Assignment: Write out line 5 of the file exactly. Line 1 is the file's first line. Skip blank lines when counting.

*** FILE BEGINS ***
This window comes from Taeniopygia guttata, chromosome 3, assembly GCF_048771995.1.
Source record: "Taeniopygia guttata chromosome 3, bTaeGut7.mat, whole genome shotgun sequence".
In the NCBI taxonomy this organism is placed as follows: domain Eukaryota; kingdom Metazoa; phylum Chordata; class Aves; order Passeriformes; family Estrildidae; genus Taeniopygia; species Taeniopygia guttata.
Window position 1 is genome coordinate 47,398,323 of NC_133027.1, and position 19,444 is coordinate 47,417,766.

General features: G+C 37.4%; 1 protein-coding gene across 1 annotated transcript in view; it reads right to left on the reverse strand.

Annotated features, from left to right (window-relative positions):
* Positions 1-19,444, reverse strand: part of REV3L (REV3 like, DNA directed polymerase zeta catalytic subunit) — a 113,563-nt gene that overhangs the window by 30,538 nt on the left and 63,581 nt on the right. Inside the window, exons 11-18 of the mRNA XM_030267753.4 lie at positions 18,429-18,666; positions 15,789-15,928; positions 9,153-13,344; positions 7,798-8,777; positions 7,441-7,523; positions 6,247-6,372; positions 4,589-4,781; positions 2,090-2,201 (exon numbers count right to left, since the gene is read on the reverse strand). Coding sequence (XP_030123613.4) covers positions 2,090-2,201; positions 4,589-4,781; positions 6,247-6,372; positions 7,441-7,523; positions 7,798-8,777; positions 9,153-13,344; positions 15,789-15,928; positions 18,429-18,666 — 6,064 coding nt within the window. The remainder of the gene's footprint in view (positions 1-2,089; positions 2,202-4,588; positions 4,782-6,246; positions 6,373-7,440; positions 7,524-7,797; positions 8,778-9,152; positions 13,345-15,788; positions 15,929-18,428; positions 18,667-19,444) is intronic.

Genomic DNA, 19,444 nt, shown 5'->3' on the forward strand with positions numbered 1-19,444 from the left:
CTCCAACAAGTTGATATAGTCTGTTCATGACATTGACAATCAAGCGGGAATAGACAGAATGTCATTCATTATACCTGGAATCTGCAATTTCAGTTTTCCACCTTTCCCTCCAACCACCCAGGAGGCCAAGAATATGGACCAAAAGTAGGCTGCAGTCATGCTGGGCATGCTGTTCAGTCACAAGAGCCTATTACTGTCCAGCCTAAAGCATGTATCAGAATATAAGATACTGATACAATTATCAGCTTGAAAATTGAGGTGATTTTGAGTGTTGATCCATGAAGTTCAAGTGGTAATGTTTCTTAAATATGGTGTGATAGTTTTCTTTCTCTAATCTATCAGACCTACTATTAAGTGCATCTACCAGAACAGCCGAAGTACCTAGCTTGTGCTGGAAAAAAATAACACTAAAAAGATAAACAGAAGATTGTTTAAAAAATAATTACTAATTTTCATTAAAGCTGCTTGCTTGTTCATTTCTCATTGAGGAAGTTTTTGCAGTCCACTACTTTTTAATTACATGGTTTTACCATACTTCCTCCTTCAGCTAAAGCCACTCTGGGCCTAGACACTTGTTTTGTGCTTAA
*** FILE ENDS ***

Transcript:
General features: G+C 37.4%; 1 protein-coding gene across 1 annotated transcript in view; it reads right to left on the reverse strand.